Bill Murray, surely both America's most and least approachable movie star, seems for almost everything yet unavailable for almost anything. Rarely granting interviews, limiting himself (mostly) to roles he actually cares about, and famously working without an agent, he tends to pop up in places you wouldn't expect him to. Well, aside from Wes Anderson films, where he's remained a consistent presence since 1998's Rushmore — but remember how startling it felt to see the star of Groundhog Day turn up in such a relatively small-scale, low-concept, genreless production in the first place? More recently, his extended cameo in Ruben Fleischer's Zombieland has become, in the fullness of time, that picture's very raison d'être. Not long before that, he appeared in a selection at the 2008 Sundance Film Festival: it wasn't the latest feature from a Wes Anderson or a Sofia Coppola or a Jim Jarmusch, and in fact not a feature at all, but Peter Karinen and Brian Sacca's short FCU: Fact Checkers Unit.
Karinen and Sacca star as two lowly fact-checkers at Dictum, a publication solidly in the tradition the United Kingdom calls "lads' mags." ("SEX WORK OUTS," insists one cover blurb.) Faced with a draft of an article on celebrity sleeping tips that recommends drinking a glass of warm milk before bed, "like Bill Murray," the fellows kneel before a shrine to Alex Trebek — their personal god of facts — don their Fact Checkers Unit windbreakers, and go looking for Murray's house. Sensing their stumbling presence, Murray finds our heroes huddled in the bathtub almost immediately after they've broken in. True to his reputation, Murray has not been easy to find, but true to his public persona, he proves placidly willing and able to hang out when found. After an evening of M*A*S*H, martinis, checkers, and lounge singing, the FCU boys discover the truth about Bill Murray and milk. I won't, er, spoil it.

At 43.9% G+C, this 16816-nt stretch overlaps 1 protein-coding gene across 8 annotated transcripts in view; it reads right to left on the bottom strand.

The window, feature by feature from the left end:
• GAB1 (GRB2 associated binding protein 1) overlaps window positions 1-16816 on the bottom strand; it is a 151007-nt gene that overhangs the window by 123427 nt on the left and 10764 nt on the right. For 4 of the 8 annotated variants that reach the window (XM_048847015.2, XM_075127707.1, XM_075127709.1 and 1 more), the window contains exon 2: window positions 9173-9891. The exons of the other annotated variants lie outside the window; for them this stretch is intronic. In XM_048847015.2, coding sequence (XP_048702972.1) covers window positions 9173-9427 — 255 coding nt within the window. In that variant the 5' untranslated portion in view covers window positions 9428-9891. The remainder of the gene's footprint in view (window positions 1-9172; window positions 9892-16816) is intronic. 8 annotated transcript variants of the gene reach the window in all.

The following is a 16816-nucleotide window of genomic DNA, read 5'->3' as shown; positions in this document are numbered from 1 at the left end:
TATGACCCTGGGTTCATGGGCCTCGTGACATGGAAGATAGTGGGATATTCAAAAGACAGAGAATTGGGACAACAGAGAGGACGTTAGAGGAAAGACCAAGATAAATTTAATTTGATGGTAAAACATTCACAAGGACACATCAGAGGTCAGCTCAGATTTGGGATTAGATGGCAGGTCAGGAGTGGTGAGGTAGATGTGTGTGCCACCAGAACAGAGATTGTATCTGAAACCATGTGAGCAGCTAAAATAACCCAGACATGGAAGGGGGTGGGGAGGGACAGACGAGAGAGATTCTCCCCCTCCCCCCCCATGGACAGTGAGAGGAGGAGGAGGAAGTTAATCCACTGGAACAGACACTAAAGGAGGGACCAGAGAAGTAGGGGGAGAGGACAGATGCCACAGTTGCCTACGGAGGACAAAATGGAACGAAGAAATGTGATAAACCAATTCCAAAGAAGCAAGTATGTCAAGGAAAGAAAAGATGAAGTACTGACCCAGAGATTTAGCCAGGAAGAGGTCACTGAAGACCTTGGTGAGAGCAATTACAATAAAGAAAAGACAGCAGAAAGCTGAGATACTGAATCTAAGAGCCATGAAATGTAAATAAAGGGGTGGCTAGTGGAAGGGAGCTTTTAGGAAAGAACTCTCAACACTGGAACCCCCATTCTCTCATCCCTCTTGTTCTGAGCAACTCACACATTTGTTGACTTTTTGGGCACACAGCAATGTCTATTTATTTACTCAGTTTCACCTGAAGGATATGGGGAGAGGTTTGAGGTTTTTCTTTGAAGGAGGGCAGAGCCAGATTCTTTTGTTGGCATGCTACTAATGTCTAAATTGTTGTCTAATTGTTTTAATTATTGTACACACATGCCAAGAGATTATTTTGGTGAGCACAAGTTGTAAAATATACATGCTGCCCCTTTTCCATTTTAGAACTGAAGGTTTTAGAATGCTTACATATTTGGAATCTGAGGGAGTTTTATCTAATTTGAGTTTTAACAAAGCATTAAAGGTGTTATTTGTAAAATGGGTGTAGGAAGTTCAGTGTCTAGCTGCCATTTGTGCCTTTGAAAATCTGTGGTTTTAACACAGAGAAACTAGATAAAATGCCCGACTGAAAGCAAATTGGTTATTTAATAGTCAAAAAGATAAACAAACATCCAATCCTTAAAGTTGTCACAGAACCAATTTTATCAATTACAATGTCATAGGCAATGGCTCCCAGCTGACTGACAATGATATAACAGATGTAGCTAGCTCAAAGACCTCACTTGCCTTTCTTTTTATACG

I can't help but admire this casting coup; Karinen and Sacca must have gone through just as much hassle as the FCU did to find Bill Murray. (That, or they happened to know him through some coincidental connection none of us could ever replicate.) Even more impressive, in its way, is how they seemingly crafted the structure of FCU: Fact Checkers Unit to accommodate whichever hard-to-come-by celebrity they could have managed to come by. Perhaps a bigger fan than I knows of some deep, long-established connections between Bill Murray, lad's mags, M*A*S*H, and warm milk, but nothing stops me from imagining the Kevin Spacey version. In fact, I'd like to see the Kevin Spacey version. Insert a new celebrity each week while holding all else equal, and the concept could become an avant-garde web series.
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